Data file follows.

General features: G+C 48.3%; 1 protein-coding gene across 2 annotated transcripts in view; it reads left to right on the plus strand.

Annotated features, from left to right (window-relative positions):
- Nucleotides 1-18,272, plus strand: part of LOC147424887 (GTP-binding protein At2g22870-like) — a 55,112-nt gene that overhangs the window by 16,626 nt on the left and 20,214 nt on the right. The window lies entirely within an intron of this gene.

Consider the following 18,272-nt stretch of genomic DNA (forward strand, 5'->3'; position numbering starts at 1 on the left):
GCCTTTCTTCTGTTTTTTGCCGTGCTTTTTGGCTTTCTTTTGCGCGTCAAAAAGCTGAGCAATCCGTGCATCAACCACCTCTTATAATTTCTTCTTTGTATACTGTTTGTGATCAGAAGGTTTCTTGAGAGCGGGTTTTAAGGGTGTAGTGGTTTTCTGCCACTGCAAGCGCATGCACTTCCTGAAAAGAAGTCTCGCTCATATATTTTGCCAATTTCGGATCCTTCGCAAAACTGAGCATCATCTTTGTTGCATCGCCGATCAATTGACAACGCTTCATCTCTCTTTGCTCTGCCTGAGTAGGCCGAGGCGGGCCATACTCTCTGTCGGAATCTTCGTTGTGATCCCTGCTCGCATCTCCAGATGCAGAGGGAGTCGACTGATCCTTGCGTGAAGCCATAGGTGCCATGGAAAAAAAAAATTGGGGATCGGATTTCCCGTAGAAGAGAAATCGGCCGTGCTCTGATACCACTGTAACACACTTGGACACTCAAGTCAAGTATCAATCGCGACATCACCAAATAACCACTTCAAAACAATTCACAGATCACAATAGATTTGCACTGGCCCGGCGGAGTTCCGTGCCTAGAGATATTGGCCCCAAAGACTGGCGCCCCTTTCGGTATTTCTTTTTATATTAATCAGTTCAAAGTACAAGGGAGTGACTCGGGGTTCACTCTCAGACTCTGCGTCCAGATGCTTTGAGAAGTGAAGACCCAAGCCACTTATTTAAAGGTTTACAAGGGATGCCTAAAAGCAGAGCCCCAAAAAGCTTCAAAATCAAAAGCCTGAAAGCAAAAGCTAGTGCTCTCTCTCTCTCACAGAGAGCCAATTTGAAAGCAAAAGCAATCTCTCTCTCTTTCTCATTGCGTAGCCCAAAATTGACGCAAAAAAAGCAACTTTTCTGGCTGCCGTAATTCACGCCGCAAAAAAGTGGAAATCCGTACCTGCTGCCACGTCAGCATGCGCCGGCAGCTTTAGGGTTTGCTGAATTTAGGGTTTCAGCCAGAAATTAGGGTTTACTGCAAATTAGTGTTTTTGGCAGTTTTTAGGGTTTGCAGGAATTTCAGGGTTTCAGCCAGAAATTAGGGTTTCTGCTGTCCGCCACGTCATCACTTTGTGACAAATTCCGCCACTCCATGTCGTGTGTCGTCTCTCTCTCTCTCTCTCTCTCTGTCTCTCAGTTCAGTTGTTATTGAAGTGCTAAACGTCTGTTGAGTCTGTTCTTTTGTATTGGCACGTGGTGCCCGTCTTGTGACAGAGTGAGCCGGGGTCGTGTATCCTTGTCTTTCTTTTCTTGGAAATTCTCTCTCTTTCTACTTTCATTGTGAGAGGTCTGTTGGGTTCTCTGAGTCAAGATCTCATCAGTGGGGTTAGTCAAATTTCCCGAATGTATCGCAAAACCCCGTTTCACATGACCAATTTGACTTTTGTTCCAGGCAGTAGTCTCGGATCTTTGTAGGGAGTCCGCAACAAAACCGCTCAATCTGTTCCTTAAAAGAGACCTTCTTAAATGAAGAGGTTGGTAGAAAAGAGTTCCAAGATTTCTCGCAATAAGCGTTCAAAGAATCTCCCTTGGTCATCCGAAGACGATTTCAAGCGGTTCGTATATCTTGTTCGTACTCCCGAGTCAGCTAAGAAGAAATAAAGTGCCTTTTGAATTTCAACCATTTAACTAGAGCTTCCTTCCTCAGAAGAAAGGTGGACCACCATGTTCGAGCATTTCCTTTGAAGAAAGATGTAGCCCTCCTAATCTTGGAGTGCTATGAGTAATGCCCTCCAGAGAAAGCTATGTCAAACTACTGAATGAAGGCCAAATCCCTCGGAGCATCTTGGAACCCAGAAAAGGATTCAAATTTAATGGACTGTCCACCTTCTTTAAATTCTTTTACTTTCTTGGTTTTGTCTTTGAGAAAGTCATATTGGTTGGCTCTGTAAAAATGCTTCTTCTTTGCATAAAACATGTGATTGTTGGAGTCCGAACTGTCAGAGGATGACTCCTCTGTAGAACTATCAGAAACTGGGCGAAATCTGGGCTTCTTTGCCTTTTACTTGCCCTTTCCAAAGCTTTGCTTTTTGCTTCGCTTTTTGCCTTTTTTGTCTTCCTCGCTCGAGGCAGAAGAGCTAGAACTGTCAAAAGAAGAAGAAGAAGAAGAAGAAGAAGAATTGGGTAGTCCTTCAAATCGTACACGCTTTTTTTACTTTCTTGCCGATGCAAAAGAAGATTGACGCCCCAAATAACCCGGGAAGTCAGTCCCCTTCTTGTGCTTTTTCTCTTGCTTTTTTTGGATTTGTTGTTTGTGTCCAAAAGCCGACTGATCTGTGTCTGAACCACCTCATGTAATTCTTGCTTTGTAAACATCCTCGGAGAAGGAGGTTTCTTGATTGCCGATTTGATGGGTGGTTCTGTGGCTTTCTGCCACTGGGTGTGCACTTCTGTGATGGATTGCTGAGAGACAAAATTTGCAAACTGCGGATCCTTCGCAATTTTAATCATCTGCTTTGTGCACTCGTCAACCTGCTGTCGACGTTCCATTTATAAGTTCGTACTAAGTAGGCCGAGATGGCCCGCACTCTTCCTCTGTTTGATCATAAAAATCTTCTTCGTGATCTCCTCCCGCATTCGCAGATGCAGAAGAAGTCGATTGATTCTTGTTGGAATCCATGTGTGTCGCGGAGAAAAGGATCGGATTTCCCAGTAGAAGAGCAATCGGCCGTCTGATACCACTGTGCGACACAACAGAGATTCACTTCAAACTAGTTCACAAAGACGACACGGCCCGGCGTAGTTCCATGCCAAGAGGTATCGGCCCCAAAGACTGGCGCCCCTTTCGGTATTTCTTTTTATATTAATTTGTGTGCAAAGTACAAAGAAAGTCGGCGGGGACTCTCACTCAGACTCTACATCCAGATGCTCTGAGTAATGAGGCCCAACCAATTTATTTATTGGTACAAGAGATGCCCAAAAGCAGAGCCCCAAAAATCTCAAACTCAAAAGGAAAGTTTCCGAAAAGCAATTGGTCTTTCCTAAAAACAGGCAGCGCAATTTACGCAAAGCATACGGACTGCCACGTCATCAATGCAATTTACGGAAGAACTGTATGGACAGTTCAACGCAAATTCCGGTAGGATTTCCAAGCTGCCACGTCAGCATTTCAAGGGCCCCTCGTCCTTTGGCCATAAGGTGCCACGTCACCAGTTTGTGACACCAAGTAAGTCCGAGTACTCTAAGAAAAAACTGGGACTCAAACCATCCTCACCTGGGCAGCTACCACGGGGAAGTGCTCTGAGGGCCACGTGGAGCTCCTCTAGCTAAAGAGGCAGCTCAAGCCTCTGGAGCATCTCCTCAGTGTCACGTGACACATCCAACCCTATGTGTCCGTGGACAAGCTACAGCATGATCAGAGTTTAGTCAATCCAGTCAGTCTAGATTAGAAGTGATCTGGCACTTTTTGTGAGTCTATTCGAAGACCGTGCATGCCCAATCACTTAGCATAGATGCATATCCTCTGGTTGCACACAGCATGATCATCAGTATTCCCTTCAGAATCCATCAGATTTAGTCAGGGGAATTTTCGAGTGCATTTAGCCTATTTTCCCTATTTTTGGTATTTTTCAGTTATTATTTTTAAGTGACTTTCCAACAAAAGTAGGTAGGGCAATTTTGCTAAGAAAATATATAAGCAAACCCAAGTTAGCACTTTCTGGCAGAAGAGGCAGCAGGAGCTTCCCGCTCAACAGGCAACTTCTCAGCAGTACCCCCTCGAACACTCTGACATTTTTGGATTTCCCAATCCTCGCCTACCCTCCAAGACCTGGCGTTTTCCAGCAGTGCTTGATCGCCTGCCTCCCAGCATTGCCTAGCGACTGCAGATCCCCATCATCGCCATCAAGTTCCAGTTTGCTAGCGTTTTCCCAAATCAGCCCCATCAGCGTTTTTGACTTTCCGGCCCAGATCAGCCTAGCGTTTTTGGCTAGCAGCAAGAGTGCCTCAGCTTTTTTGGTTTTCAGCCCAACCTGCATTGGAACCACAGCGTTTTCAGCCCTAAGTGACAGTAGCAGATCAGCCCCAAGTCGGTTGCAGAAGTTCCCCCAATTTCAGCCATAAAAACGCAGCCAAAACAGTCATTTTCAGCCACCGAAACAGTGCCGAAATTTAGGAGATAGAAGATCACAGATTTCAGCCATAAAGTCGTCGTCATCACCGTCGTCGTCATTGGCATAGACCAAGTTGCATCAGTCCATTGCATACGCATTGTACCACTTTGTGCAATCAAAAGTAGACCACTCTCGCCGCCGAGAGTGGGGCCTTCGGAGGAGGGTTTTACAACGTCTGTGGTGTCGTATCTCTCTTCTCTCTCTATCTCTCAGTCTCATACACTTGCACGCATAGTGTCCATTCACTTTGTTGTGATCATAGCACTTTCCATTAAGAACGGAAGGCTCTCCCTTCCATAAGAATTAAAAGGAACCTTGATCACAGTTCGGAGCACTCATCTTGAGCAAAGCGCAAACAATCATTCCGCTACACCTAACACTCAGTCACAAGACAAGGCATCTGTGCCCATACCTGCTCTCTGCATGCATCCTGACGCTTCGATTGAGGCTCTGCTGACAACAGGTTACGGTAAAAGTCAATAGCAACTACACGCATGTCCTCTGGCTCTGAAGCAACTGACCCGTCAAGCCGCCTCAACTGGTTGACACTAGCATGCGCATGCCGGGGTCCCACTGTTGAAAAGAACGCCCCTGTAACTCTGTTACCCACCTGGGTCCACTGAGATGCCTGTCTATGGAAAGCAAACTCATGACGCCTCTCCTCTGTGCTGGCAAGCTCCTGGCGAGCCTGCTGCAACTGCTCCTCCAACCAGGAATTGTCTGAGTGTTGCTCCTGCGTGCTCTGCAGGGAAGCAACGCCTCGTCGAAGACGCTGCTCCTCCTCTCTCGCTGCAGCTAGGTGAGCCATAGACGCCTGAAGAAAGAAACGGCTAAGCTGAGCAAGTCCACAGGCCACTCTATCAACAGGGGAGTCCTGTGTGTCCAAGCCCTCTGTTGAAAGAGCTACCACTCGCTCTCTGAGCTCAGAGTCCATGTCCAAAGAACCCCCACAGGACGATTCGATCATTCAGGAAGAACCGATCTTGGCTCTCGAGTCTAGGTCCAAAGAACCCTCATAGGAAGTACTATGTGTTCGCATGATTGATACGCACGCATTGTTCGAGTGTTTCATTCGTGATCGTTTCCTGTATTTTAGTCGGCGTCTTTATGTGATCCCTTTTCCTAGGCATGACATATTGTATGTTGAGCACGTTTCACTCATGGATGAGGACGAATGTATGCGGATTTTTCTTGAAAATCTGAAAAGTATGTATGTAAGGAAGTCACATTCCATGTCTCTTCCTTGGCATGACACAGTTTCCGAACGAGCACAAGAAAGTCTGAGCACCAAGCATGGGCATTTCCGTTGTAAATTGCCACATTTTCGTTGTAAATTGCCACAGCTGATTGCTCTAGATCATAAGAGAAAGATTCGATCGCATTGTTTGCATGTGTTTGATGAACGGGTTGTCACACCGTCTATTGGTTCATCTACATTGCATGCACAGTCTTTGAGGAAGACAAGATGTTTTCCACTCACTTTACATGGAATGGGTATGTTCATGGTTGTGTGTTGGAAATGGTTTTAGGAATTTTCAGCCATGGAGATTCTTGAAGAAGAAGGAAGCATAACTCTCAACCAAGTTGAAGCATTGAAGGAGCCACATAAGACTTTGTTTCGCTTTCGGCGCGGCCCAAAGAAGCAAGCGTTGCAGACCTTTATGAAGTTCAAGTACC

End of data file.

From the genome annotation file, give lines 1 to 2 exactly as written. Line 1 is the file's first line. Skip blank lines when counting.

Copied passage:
General features: G+C 48.3%; 1 protein-coding gene across 2 annotated transcripts in view; it reads left to right on the plus strand.

Annotated features, from left to right (window-relative positions):